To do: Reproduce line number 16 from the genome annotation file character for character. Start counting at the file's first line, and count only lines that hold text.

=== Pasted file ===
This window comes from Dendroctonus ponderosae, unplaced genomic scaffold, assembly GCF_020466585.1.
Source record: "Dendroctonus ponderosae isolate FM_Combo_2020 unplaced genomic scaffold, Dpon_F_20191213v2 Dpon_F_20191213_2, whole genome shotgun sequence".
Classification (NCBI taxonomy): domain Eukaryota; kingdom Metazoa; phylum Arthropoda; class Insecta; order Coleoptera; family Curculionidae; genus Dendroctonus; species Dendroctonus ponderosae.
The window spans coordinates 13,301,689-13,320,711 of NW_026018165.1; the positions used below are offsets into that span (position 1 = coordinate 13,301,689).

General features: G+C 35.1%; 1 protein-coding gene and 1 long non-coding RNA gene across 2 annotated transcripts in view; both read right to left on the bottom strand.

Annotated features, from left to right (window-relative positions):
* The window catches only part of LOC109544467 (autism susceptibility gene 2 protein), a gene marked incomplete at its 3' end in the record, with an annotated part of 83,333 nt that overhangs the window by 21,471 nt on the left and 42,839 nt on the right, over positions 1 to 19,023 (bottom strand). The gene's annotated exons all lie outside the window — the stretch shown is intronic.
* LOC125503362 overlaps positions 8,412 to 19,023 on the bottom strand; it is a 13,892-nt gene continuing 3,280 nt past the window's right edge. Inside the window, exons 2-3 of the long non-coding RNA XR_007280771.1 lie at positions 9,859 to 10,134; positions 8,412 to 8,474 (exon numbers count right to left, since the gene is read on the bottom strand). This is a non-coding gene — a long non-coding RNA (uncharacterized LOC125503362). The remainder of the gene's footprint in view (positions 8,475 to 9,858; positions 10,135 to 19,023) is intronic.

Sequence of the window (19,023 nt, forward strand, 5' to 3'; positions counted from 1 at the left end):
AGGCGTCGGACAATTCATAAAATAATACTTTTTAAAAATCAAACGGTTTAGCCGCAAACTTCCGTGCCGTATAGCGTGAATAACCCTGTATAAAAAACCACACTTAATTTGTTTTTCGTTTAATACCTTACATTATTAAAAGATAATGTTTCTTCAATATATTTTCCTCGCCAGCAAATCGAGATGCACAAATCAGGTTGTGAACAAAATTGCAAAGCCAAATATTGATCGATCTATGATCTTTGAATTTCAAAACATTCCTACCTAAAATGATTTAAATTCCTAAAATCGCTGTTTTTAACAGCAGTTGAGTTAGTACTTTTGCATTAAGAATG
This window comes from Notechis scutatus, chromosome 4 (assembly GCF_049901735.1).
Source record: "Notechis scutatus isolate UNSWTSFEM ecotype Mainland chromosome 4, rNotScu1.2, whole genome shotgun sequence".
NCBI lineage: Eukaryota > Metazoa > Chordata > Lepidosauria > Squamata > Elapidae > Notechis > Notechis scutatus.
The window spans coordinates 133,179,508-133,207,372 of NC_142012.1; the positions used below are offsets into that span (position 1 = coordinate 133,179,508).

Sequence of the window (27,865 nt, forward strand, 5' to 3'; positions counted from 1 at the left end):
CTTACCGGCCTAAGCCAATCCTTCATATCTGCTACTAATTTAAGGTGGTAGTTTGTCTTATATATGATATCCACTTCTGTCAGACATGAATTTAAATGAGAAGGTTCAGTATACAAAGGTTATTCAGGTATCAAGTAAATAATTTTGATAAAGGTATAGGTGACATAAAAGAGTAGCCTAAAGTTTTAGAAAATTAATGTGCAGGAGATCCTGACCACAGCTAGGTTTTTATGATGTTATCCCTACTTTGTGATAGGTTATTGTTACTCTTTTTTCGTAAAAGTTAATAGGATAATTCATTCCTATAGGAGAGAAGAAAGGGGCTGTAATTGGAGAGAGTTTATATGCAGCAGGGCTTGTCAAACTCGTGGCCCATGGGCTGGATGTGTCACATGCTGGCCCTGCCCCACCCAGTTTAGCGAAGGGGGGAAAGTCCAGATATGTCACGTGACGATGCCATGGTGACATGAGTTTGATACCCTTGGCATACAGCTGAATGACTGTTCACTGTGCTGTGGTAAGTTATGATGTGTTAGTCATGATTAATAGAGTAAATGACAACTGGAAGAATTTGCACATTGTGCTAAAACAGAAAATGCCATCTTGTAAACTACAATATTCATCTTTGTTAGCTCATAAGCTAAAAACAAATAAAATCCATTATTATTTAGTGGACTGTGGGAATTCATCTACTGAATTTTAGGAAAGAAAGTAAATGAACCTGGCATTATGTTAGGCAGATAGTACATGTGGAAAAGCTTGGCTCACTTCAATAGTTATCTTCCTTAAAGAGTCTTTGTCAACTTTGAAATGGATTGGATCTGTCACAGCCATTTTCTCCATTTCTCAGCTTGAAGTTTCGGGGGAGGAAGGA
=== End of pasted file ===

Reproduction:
CTTACCGGCCTAAGCCAATCCTTCATATCTGCTACTAATTTAAGGTGGTAGTTTGTCTTATATATGATATCCACTTCTGTCAGACATGAATTTAAATGAGAAGGTTCAGTATACAAAGGTTATTCAGGTATCAAGTAAATAATTTTGATAAAGGTATAGGTGACATAAAAGAGTAGCCTAAAGTTTTAGAAAATTAATGTGCAGGAGATCCTGACCACAGCTAGGTTTTTATGATGTTATCCCTACTTTGTGATAGGTTATTGTTACTCTTTTTTCGTAAAAGTTAATAGGATAATTCATTCCTATAGGAGAGAAGAAAGGGGCTGTAATTGGAGAGAGTTTATATGCAGCAGGGCTTGTCAAACTCGTGGCCCATGGGCTGGATGTGTCACATGCTGGCCCTGCCCCACCCAGTTTAGCGAAGGGGGGAAAGTCCAGATATGTCACGTGACGATGCCATGGTGACATGAGTTTGATACCCTTGGCATACAGCTGAATGACTGTTCACTGTGCTGTGGTAAGTTATGATGTGTTAGTCATGATTAATAGAGTAAATGACAACTGGAAGAATTTGCACATTGTGCTAAAACAGAAAATGCCATCTTGTAAACTACAATATTCATCTTTGTTAGCTCATAAGCTAAAAACAAATAAAATCCATTATTATTTAGTGGACTGTGGGAATTCATCTACTGAATTTTAGGAAAGAAAGTAAATGAACCTGGCATTATGTTAGGCAGATAGTACATGTGGAAAAGCTTGGCTCACTTCAATAGTTATCTTCCTTAAAGAGTCTTTGTCAACTTTGAAATGGATTGGATCTGTCACAGCCATTTTCTCCATTTCTCAGCTTGAAGTTTCGGGGGAGGAAGGA